Post Islam (651 AD - 1925 AD)

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Postby Liberator » Sun Jul 16, 2006 5:45 pm


Mardavij or Maj (also spelled as Mardaviz, Mardavich, Mardavige, and Mardavaz), was the founder of Ziyarids who successfully defeated the Abbasid's army firstly in Hamadan (in the midwest of Iran), and finally in Kashan and Isfahan (the central cities of the country). On December 2, 931, Maj arrived in Isfahan, declared himself Amir or the King of Iran and made Isfahan the capital of his kingdom.


Although the exact birth-date of Maj is unknown, it is speculated that he was born around 890 when Amr Laith Saffar (879-901) and Nasr_I_of_Samanid ruled in Seistan and Khorasan respectively. Some reports say that his birthplace was in Daylaman (in northwestern Iran) or somewhere in Mazandaran (also known as Tabaristan at the time).

There is some evidence that indicates the Ziyarids belonged to the Arghich Clan (the "ivy" clan), who resided originally in Gilan. Mardavij was the son of Ziyar, and the grandson of Vardanshah Gili, a chief of the Arghich clan. Members of that clan were mostly known to be considered as warriors (in Persian: Dellavar) and the name of Mardavij which means 'A Man Who Fights Bravely' should have been popular. The religion of Ziyar and his family is not exactly known. Zoroastrianism, including heterodox branches such as the Mazdakite, the Zurvanite and Gayomardian, was still popular at his time. Some scholars indicate that Mardavij adopted the Ismailite faith. However, Mardavij was known to harbour Zoroastrian sympathies and may have practiced that religion. He expressed his wishes to see a return to the Empire of the Persians and Zoroastrianism, after ousting the Arabs and Islam.


Around 913 AD, Mardavij joined the army of Asfar Shiruyeh (ASF). Asfar, a native of Larijan and a devout Zoroastrian, claimed descent from Shiruyeh (also called as Kavadh II), the patricidal son and successor of Khosrau II or from Shahrbaraz, a Sassanian general and the usurper of the Sassanid throne for a short time who was succeeded by QueenPourandokht., the daughter of Khosrau II of Persia. His name, Asfar, was possibly derived from the Persian term of Asp-var, ("horseman" or "horse rider"). Asfar was a general in the service of Alavides who ruled Tabaristan at the time. During the Abbasid Caliphate, Alavides lived in the mountainous areas of Daylam and tried to resist the Abbasid Caliphs influence in Iran.[citation needed]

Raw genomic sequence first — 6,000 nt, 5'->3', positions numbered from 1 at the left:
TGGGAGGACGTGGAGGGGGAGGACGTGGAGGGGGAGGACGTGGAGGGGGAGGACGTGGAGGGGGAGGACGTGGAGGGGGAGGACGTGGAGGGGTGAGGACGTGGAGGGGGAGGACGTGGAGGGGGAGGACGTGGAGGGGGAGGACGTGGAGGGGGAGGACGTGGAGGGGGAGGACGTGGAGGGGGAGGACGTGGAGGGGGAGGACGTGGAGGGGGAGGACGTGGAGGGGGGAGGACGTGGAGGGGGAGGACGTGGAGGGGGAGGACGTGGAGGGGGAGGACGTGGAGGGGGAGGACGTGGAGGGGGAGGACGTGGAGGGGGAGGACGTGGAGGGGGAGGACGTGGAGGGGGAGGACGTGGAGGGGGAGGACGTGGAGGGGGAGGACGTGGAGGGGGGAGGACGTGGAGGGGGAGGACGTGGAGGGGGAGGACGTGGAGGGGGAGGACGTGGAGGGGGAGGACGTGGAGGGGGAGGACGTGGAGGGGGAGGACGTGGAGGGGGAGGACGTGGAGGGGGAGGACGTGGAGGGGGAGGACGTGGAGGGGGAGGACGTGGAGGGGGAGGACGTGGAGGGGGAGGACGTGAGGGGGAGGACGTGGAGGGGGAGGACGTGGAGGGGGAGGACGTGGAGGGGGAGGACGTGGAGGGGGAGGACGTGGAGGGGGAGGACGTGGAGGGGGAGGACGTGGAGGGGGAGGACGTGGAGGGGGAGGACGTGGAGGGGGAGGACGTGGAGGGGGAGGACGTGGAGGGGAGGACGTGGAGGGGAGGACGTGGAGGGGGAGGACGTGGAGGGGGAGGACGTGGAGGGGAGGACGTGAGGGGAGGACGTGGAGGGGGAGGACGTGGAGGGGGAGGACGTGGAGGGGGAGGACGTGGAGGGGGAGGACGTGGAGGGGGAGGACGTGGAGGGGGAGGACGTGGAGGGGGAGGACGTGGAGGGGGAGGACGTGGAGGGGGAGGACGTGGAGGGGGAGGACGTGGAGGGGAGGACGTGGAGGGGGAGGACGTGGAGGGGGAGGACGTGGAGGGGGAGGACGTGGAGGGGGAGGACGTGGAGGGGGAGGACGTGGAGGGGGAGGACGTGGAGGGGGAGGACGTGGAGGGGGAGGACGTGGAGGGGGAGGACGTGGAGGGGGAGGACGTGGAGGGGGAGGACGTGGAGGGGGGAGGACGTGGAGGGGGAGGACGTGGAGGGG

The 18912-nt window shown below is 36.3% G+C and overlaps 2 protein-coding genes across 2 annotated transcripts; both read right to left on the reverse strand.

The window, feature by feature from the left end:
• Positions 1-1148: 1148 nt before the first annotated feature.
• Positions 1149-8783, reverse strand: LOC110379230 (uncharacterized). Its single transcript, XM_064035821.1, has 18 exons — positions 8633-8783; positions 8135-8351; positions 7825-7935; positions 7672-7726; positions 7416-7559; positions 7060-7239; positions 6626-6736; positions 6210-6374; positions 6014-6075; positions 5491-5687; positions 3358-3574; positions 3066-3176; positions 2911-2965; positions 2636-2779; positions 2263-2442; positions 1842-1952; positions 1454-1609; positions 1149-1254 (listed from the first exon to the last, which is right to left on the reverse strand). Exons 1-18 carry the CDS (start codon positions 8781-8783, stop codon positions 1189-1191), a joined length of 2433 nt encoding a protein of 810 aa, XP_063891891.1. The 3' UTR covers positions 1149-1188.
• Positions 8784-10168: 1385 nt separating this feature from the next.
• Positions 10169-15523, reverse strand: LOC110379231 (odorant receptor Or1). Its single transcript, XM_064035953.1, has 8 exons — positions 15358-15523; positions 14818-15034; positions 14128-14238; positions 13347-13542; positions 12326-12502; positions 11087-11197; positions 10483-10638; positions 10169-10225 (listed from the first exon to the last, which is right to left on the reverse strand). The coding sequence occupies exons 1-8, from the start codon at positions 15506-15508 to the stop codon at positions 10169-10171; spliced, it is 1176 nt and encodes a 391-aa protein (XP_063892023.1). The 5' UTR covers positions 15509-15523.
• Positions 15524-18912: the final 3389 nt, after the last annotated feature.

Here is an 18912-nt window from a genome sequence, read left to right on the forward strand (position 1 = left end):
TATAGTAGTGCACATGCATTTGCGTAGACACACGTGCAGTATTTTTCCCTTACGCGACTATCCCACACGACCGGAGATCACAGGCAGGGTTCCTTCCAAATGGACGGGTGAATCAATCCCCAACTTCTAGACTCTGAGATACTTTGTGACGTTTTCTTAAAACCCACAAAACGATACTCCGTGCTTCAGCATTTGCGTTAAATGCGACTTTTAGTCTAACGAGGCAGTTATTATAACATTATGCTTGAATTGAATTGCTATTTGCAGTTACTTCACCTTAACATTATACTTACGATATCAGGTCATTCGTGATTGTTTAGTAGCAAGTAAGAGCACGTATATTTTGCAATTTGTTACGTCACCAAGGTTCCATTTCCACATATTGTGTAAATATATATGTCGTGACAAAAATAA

Later, Asfar took advantage of a rebellion in the Samanid army and seized power in Gurgan (prestly called Golestan) in northern Iran. Asfar also took Amol, Ghazvin, Zanjan, and the city of Rayy and appointed Mardavij as the governor of Zanjan. In 927 AD, due to Asfar's increasingly erratic behavior, a powerful opposition emerged against him and the next year Mardavij joined this opposition, defeated Asfar, and took over Asfar's possesions. At this time, Mardavij officially founded the Ziyarid dynasty. Shortly after, Mardavij raised an army to encounter the Abbasid Caliph first in Hamadan and Kashan, and finally in Isfahan.


On December 2, 931, Maj arrived in Isfahan, named himself the Amir of Iran and made Isfahan his capital. From the advent of Islam until Maj's arrival, Isfahan had been under the jurisdiction of the Arabs, and was favored by Mansur, one of the Abbassid Caliphs during his rule.

Once in Isfahan, Maj declared his ruling agenda and asked Iranians to help him to revive the Persian Empire and its Zoroastrian traditions.

The reliable evidence indicate that in February 932, after about three centuries, Maj and his court celebrated Sadeh in Isfahan and many Iranians observed Sadeh again.

His death

In 935, only four years after entering Isfahan, and shortly before Nowruz festivities, Mardavij was assassinated by his Turkish slaves, Tuzun and Bajkam who fled to Baghdad. After his assassination, the family of Buwayhid (Persian: All-e-Buyeh), who were commanders in service of Mardavij, took over his possesions in central and southern Iran.

Mardaviz dome

Mardaviz Dome (Persian: Gonbad-e-Mardaviz) is located in the north east of Amin Abbad Borough in the city of Ray, south of Tehran.

Mardaviz Avenue

Mardaviz Avenue and Mardaviz District (Persian: Mahalleh-e-Mardaviz) can be also found in the south of Farabi Street in Isfahan.
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